On 24 October 2016, 7:37AM. Jenkins sent an email to Zandberg in acknowledgement of her 21 October 2016 email but raised concerns on, among others, the source of the story on the Manuel story, specifically that it came from SARS. “I would respectfully suggest that any documents emanating from SARS should be treated with great circumspection. I repeat again that the Sunday Times was at the same time, the perpetrator of very problematic reporting over a sustained period for which it had to apologise..”.
On 24 October 2016, Jenkins sends another email: “Following your assurances from both you and the editor on Friday afternoon, and following on from my email this morning (below), I would like you to please explain the piece in the Saturday Citizen, about Mr Manuel. Given that you said there would be no more surprises, please advise whether you and/or the editor were aware of the imminent publication of a further follow up on Saturday, when you wrote to me on Friday…..”. He raises concerns about the accuracy of the story.
On 27 October 2016, Zandberg responds to the chairman. “I had a follow-up discussion with my editor on 25 October regarding your two most recent emails referring to the Trevor Manuel story. I pointed out that after my meeting with him on Friday, I sent an email, which implied I support and trust my editorial team. My view has changed since I received your last two emails; I cannot but agree with everything that you highlighted. I mentioned to Steve that it affected the trust relationship between him and me negatively…”
On 27 October 2016, Motale responds to Jenkins and explains the context within which the Manuel story was published. In this email he goes on to say he had phoned Manuel, on his (Manuel) instruction and he was very rude to him.
On 27 October 2016, Chairman responds accepting the editor’s explanation but added: “We cannot afford a fall in circulation or a drop in advertising. The Citizen is currently being subsidised by the owner, and this means that we will be pro-active in our oversight of all aspects of the paper…..If and to the extent there is a trust deficit at a management level, and a struggling publication, then the owner cannot be expected to maintain a non-interventionist approach indefinitely.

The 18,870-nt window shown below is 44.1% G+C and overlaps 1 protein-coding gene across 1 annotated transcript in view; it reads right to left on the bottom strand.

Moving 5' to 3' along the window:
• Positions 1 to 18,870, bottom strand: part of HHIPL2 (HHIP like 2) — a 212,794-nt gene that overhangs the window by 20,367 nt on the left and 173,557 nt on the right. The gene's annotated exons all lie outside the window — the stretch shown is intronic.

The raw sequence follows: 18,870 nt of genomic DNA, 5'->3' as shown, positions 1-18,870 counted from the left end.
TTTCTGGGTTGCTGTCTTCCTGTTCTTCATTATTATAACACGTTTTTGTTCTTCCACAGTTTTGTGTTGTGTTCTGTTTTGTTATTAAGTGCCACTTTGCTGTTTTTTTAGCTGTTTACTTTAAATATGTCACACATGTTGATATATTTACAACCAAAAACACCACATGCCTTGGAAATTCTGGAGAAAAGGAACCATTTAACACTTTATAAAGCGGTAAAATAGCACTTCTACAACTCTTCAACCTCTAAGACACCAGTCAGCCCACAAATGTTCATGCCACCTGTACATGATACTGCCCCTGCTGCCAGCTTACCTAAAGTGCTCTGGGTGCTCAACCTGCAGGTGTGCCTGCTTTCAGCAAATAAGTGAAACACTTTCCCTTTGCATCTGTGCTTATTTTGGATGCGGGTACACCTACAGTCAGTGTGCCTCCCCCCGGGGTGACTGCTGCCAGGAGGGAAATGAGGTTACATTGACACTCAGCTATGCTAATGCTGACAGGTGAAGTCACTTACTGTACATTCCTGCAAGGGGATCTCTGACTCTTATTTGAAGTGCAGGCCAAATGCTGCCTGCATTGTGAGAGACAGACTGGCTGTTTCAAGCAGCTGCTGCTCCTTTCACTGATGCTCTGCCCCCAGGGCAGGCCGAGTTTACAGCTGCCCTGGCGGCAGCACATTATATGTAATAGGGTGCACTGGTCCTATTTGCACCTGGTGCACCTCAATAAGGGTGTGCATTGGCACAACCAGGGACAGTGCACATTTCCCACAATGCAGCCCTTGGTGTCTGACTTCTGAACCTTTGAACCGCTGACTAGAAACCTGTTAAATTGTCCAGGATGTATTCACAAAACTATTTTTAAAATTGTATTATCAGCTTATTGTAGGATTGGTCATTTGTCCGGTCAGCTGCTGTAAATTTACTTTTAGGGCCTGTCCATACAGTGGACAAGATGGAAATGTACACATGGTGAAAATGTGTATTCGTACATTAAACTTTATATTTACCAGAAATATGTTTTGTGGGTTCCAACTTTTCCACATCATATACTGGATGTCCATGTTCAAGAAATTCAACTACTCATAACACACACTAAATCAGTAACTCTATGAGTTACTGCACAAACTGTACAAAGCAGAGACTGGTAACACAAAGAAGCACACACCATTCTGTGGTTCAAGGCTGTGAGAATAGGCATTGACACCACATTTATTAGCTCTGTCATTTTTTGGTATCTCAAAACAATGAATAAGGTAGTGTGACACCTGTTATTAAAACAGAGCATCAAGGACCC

On 27 October 2016, The Citizen published the article “Hlaudi dishes dirt on Jackson”.
On 1 November 2016, Zandberg writes Motale a letter in which she among others, points out her “considerable misgivings and trust reservations” and offers two options; to either be suspended on full pay pending an investigation into his conduct or consider parting on “a mutually acceptable basis that included immediate termination in return for six-months remuneration. In the same letter, dated 1 November 2016, Motale is assured that his rights to a fair disciplinary hearing would be upheld and an “independent chairperson would be appointed for the purpose and any outcome thereof would be assessed purely and specifically on the evidence which is presented thereat”.
The former editor opted to stay.
On 2 November 2016. Motale receives his suspension letter. In it, Zandberg states. “The reason for your suspension is the breakdown in the trust relationship between you and your employer, particularly owning (sic) to the publication of stories that have not been adequately cleared and for failing to comply with instructions…”. This contradicts the statement by The Citizen when Motale was fired that his dismissal had nothing to do with the stories.
On 10 November 2016, Zandberg writes to Motale. She reneges on her earlier commitment to subject Motale to a proper disciplinary hearing headed by an independent chairperson. Instead, she sends a set of allegations to Motale which she demands he responds to for consideration by the Managing Editor, Piet Greyling. “These submissions…would then be considered and placed before the Managing Director of CTP Limited, Mr Piet Greyling, for his consideration and direction and he will, thereafter be required to determine whether my reservations with regard to your trustworthiness and the capacity aforementioned are well founded or otherwise and thereafter to determine an appropriate outcome with regard to your continued employment with the Citizen”. She gives him a deadline of 18 November to respond.
In his affidavit to the court, Motale has denied the allegations made in the letter and asked the Labour Court not to consider these allegations as he would respond to them in a proper constituted internal disciplinary hearing headed by an independent chairman.
On 17 November 2016, Motale writes to Zandberg.
On 21 November 2016, Zandberg writes to Motale informing him he had failed to respond by 18 November and challenges some claims in Motale’s letter of 17 November 2016. She extends the deadline for Motale’s response to 24 November 2016.
On 24 November 2016, Motale writes to Zandberg alerting her to the fact that he would not be responding to her allegations by way of reply but in a formal disciplinary hearing.
Between 24 November and 27 November, 2016. Several letters are exchanged between the publisher and editor.
By Pinky Khoabane
This article first appeared on uncersoredopinion.co.za